As her fiancé heads off to fight in World War II, a teenage girl promises that she'll wait for him. He never comes back, but she never gives up. The woman who waits is a time-honored literary symbol that has starred in a number of novels, such as the enthralling "A Very Long Engagement," by French author Sebastien Japrisot.
Now Russian-born writer Andrei Makine adds another page to the annals of undying fidelity with his fine new novel The Woman Who Waited. Makine's books are deceptively slim: He can pack more in a page than many authors can wedge into a chapter. His international bestseller "Dreams of My Russian Summers," for example, features prose so rich a reader half expects mushrooms to sprout as she turns the pages. His ninth novel is less ambitious, but he uses what could have been a clichéd romance to confound expectations.
The woman of the title is Vera, now a middle-aged schoolteacher who cares for the elderly residents of Mirnoe, a northern village that's been all but abandoned in Brezhnev's Soviet Union. Still beautiful, Vera has become a folk hero among the villagers during her 30-year vigil. "To begin with, there was nothing to distinguish Vera from the millions of other women who had lost their men. Like her they waited, young widows, forsaken lovers. No particular merit in that," says the narrator, a 20-something writer who's supposed to be cataloging Mirnoe's vanishing rituals but who has become fascinated by Vera. "This girl, this Vera, whose faithfulness at first passed unnoticed, later prompted respectful and sympathetic approval, then, as time went by, a mixture of weariness and irritation, the shrugging of shoulders reserved for village idiots; then, later still, indifference, sometimes giving way to the pride local people take in one of the curiosities of the region, a holy relic, a notably picturesque rock. One day, in the end, nothing remained of all that.... [Just] the pointlessness of all judgments, admiring or critical. Only this thought, hazy amid the air's radiance: 'That's how it is.' "
Vera is too strong and too busy, frankly, to fit passively into the preconceived notions of either the writer or the other men who fall in love with her. (The most notable of these is Otar, a foul-mouthed Georgian truck driver who calls himself "the first swallow of capitalism.")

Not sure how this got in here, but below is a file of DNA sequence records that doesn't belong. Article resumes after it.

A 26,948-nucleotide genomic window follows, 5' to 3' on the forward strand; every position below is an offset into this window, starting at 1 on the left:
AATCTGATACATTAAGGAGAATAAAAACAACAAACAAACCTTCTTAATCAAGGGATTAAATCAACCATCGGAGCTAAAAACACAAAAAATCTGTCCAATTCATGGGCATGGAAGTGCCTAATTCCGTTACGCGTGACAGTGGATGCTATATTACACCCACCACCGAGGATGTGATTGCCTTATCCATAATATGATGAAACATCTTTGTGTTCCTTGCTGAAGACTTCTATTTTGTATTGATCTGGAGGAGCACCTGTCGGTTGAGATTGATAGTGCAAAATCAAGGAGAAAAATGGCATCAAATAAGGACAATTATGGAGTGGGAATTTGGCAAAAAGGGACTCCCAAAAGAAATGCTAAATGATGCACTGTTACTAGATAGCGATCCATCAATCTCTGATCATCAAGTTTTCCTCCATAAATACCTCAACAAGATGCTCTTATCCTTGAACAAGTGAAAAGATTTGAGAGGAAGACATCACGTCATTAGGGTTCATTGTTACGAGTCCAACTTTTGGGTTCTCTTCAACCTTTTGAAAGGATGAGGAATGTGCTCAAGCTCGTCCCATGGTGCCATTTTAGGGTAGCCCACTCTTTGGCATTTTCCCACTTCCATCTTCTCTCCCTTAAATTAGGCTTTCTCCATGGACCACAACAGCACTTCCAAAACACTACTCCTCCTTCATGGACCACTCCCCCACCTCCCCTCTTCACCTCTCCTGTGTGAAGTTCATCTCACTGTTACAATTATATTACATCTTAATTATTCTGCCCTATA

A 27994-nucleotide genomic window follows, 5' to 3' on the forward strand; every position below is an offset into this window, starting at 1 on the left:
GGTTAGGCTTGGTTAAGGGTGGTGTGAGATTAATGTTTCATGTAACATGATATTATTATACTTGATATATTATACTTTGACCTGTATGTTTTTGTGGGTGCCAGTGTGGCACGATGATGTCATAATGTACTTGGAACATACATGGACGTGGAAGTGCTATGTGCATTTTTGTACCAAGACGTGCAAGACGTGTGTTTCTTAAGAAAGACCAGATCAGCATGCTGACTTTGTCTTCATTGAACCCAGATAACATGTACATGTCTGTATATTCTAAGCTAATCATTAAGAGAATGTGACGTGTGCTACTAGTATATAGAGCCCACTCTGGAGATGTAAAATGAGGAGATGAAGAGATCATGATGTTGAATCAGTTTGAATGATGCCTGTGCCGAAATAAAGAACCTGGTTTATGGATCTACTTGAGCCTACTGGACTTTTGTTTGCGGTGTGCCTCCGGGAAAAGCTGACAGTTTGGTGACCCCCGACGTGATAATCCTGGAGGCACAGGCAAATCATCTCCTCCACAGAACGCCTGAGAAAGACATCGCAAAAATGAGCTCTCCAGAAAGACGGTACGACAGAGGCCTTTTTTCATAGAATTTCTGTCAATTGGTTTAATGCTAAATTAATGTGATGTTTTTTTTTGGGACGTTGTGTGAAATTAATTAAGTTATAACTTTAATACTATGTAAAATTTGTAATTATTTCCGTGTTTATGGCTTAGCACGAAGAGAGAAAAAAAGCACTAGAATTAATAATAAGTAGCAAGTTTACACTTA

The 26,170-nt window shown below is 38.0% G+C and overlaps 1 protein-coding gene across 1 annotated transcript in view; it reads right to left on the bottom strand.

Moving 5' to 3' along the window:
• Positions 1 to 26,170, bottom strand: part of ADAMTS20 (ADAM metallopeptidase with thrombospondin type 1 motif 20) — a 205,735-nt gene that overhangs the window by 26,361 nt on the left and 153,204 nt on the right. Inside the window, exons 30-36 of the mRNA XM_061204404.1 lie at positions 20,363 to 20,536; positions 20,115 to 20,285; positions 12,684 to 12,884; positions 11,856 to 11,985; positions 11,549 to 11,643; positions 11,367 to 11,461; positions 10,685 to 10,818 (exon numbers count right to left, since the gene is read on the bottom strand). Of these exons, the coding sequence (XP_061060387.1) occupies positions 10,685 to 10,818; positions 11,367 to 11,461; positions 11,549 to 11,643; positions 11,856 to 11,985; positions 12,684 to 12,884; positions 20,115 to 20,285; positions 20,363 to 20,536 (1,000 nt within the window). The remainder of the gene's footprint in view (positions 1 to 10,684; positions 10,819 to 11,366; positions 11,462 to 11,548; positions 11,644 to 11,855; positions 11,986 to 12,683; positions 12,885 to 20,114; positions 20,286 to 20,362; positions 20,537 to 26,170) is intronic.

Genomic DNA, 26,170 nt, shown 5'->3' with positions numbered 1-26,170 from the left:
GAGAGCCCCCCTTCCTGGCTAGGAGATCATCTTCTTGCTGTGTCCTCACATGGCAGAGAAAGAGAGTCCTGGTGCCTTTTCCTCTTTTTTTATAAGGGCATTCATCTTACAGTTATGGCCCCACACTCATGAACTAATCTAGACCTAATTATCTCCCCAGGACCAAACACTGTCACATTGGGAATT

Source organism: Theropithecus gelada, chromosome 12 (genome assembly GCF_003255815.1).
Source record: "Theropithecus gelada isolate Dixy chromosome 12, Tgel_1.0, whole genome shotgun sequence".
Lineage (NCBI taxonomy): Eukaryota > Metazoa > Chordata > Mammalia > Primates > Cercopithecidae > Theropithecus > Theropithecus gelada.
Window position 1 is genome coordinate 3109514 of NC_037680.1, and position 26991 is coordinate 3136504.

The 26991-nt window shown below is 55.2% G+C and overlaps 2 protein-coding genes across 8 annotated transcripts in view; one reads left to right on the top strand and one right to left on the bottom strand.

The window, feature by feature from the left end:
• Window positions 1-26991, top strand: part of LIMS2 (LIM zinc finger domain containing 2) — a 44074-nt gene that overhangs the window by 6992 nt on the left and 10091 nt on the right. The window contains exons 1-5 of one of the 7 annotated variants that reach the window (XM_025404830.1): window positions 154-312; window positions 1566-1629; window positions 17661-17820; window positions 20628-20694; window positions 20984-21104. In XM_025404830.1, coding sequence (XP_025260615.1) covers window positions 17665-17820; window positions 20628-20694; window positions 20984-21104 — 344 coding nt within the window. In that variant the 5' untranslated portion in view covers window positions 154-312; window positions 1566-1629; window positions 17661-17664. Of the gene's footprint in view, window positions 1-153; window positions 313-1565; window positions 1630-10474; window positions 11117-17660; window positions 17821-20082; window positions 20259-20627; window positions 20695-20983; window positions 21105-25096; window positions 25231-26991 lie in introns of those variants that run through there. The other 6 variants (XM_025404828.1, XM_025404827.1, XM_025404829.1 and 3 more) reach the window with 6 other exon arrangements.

One of the strengths of the novel is the humorous way Makine consistently upends the narrator's idealized version of Vera's life. Both she and her story shrug off stereotypes with an ease that's born of what the narrator calls her goodness.
On his way to help Vera collect an old woman who's the lone holdout in an abandoned village, he acknowledges the futility of trying to pin Vera down to a page. His phrases "failed in the face of the impulsive simplicity with which Vera acted. This led me to the conclusion that good (Good!) is a complex thing ... what looked to others like a good deed was for Vera nothing more than a habit of long standing."
You can't review Makine's books without mentioning nature. He's practically Romantic in his descriptions, and the Russian woods, steppes, and lakes come vividly to life in his books. Certainly, his descriptions of an autumn trip across a lake in a rowboat, a miniature izba (a traditional Russian log cabin), of ice breaking "with the sound of a harpsichord" in a well, stand in lucid quiet compared with the drunken excesses of the dissident literary scene the narrator left behind in 1970s Leningrad.
Following Vera in her cavalry greatcoat on her errands of mercy through forests of larches, it's easy to see why the young man falls in love with her; what's less clear is why Vera would have much patience with his shallow attempts at categorizing and conquering her. (The fact he's one of the few men under 70 in the area still in possession of all his limbs is, however, a point in his favor.)
The soldier who never returned remains a cipher; Makine isn't out to persuade us that his and Vera's love was one for the ages. But even if the men around her don't ultimately amount to much, in Vera, Makine has created a woman well worth waiting for.
• Yvonne Zipp is a freelance writer in Kalamazoo, Mich.